Prostate cancer statistics:
The fear of having prostate cancer can be devastating to men. However, it is most successfully treated when found early. Consider these statistics from the American Cancer Society (ACS):
- Ninety-one percent of all prostate cancers are discovered while they are either localized (confined to the prostate) or regional (nearby). The five-year survival rate for men diagnosed with prostate tumors discovered at these stages is 99 percent.
- In the past 20 years, the five-year survival rate for all stages combined has increased from 67 percent to 99 percent.
- Prostate cancer is the most common cancer among men, excluding skin cancer.
- American Cancer Society (ACS) estimates for 2008 include 186,320 new cases of prostate cancer in the US.
- Year 2008 estimates include 28,660 deaths occurring from prostate cancer in the US alone, making it the second leading cause of cancer death in men.
Prostate cancer evaluations:
Early prostate cancer may not present any symptoms and can only be found with regular prostate examinations by your physician. Do not let fear and anxiety keep you from having the tests you need. These tests can often detect, or help rule out, prostate cancer.
Follow-up visits with your physician are extremely important if you have had an unusual DRE (digital rectal exam), or if your PSA (prostate-specific antigen) level is high. Your physician may order additional tests or suggest repeating the PSA tests.
What are the symptoms of prostate cancer?
As mentioned, early prostate cancer may not cause symptoms. The following are the most common symptoms of prostate cancer, when present. However, each individual may experience symptoms differently. Symptoms may include:
- weak or interrupted flow of urine
- urinating often (especially at night)
- difficulty urinating or holding back urine
- inability to urinate
- pain or burning when urinating
- blood in the urine or semen
- nagging pain in the back, hips, or pelvis
- difficulty having an erection
It is important to understand that these symptoms may have other, less serious causes, including benign prostatic hyperplasia (BPH) or an infection, and should be evaluated by a physician. The symptoms of prostate cancer may resemble other medical conditions or problems. Always consult your physician for a diagnosis.
How is prostate cancer diagnosed?
Diagnosing prostate cancer is often a multi-step process. In addition to a complete medical history and physical examination, diagnostic procedures for prostate cancer may include the following:
- DRE (digital rectal examinations)
As recommended by your physician, DREs are usually conducted annually for men over the age of 50. Men in high-risk groups, such as African-Americans, or those with a strong family history of prostate cancer, should consult their physicians about being tested at age 45.
- PSA (prostate-specific antigen) and PAP (prostatic acid phosphatase)
As recommended by your physician, PSA and PAP tests are usually conducted annually for men over the age of 50. Men in high-risk groups, such as African-Americans, or those with a strong family history of prostate cancer, should consult their physicians about being tested at age 45.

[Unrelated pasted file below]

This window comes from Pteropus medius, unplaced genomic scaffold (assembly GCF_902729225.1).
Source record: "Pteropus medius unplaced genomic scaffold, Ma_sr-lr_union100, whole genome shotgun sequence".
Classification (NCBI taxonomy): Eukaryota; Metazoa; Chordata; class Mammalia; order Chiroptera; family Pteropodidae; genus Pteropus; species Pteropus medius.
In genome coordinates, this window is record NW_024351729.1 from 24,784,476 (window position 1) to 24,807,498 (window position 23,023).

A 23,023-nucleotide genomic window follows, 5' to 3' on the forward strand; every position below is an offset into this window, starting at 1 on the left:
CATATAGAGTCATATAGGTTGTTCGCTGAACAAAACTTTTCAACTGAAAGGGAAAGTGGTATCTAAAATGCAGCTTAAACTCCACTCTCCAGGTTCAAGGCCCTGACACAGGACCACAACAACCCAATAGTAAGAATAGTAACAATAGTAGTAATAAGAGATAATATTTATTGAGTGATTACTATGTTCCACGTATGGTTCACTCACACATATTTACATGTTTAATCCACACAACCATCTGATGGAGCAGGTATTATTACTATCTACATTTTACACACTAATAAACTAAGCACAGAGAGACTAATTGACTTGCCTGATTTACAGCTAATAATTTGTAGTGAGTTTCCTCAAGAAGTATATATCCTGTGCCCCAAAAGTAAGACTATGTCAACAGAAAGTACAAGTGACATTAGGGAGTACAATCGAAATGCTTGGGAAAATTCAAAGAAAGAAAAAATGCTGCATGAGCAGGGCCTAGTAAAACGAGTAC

What are some other prostate cancer evaluation procedures?
If the DRE or PSA are unusual, your physician may repeat the tests or request an ultrasound and other procedures. These evaluation tools may include:
- transrectal ultrasound (TRUS) - a test using sound wave echoes to create an image of the prostate gland to visually inspect for abnormal conditions such as gland enlargement, nodules, penetration of tumor through capsule of the gland, and/or invasion of seminal vesicles; may also be used for guidance of needle biopsies of the prostate gland and/or guiding the nitrogen probes in cryosurgery.
- computed tomography scan (Also called a CT or CAT scan.) - a diagnostic imaging procedure that uses a combination of x-rays and computer technology to produce cross-sectional images (often called slices), both horizontally and vertically, of the body. A CT scan shows detailed images of any part of the body, including the bones, muscles, fat, and organs. CT scans are more detailed than general x-rays.
- magnetic resonance imaging (MRI) - a diagnostic procedure that uses a combination of large magnets, radiofrequencies, and a computer to produce detailed images of organs and structures within the body.
- radionuclide bone scan - a nuclear imaging method that helps to show whether the cancer has spread from the prostate gland to the bones. The procedure involves an injection of radioactive material that helps to locate diseased bone cells throughout the entire body, suggesting possible metastatic cancer.
- lymph node and/or prostate biopsy - a procedure in which tissue samples are removed (with a needle or during surgery) from the body for examination under a microscope; to determine if cancer or other abnormal cells are present.
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